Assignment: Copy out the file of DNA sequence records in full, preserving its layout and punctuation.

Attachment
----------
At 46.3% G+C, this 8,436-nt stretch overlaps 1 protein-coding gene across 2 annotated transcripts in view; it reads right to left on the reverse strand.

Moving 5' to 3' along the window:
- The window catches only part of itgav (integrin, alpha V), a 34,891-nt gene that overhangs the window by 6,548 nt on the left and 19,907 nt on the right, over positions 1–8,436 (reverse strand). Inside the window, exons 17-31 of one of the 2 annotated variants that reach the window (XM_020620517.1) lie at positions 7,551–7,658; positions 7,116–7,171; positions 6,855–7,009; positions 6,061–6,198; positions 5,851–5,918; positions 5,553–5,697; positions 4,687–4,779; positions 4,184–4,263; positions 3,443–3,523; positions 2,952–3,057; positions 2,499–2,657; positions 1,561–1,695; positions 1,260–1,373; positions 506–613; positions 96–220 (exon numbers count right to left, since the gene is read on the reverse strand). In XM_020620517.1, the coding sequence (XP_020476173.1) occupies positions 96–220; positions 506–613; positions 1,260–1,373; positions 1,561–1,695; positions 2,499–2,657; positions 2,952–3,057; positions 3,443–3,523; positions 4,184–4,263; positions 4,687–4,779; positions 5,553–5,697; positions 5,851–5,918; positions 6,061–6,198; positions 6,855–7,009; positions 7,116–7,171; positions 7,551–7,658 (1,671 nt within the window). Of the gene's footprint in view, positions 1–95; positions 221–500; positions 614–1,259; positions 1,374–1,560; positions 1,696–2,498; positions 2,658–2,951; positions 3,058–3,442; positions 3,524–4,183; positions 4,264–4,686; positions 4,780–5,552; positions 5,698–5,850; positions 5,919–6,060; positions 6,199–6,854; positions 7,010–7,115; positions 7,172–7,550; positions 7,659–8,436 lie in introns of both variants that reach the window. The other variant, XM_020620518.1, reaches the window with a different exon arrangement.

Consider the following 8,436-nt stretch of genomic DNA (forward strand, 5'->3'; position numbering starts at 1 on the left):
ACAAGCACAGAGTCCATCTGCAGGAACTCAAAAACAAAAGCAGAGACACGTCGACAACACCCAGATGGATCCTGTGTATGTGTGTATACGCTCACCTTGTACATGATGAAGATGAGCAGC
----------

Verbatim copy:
At 46.3% G+C, this 8,436-nt stretch overlaps 1 protein-coding gene across 2 annotated transcripts in view; it reads right to left on the reverse strand.

Moving 5' to 3' along the window:
- The window catches only part of itgav (integrin, alpha V), a 34,891-nt gene that overhangs the window by 6,548 nt on the left and 19,907 nt on the right, over positions 1–8,436 (reverse strand). Inside the window, exons 17-31 of one of the 2 annotated variants that reach the window (XM_020620517.1) lie at positions 7,551–7,658; positions 7,116–7,171; positions 6,855–7,009; positions 6,061–6,198; positions 5,851–5,918; positions 5,553–5,697; positions 4,687–4,779; positions 4,184–4,263; positions 3,443–3,523; positions 2,952–3,057; positions 2,499–2,657; positions 1,561–1,695; positions 1,260–1,373; positions 506–613; positions 96–220 (exon numbers count right to left, since the gene is read on the reverse strand). In XM_020620517.1, the coding sequence (XP_020476173.1) occupies positions 96–220; positions 506–613; positions 1,260–1,373; positions 1,561–1,695; positions 2,499–2,657; positions 2,952–3,057; positions 3,443–3,523; positions 4,184–4,263; positions 4,687–4,779; positions 5,553–5,697; positions 5,851–5,918; positions 6,061–6,198; positions 6,855–7,009; positions 7,116–7,171; positions 7,551–7,658 (1,671 nt within the window). Of the gene's footprint in view, positions 1–95; positions 221–500; positions 614–1,259; positions 1,374–1,560; positions 1,696–2,498; positions 2,658–2,951; positions 3,058–3,442; positions 3,524–4,183; positions 4,264–4,686; positions 4,780–5,552; positions 5,698–5,850; positions 5,919–6,060; positions 6,199–6,854; positions 7,010–7,115; positions 7,172–7,550; positions 7,659–8,436 lie in introns of both variants that reach the window. The other variant, XM_020620518.1, reaches the window with a different exon arrangement.

Consider the following 8,436-nt stretch of genomic DNA (forward strand, 5'->3'; position numbering starts at 1 on the left):
ACAAGCACAGAGTCCATCTGCAGGAACTCAAAAACAAAAGCAGAGACACGTCGACAACACCCAGATGGATCCTGTGTATGTGTGTATACGCTCACCTTGTACATGATGAAGATGAGCAGC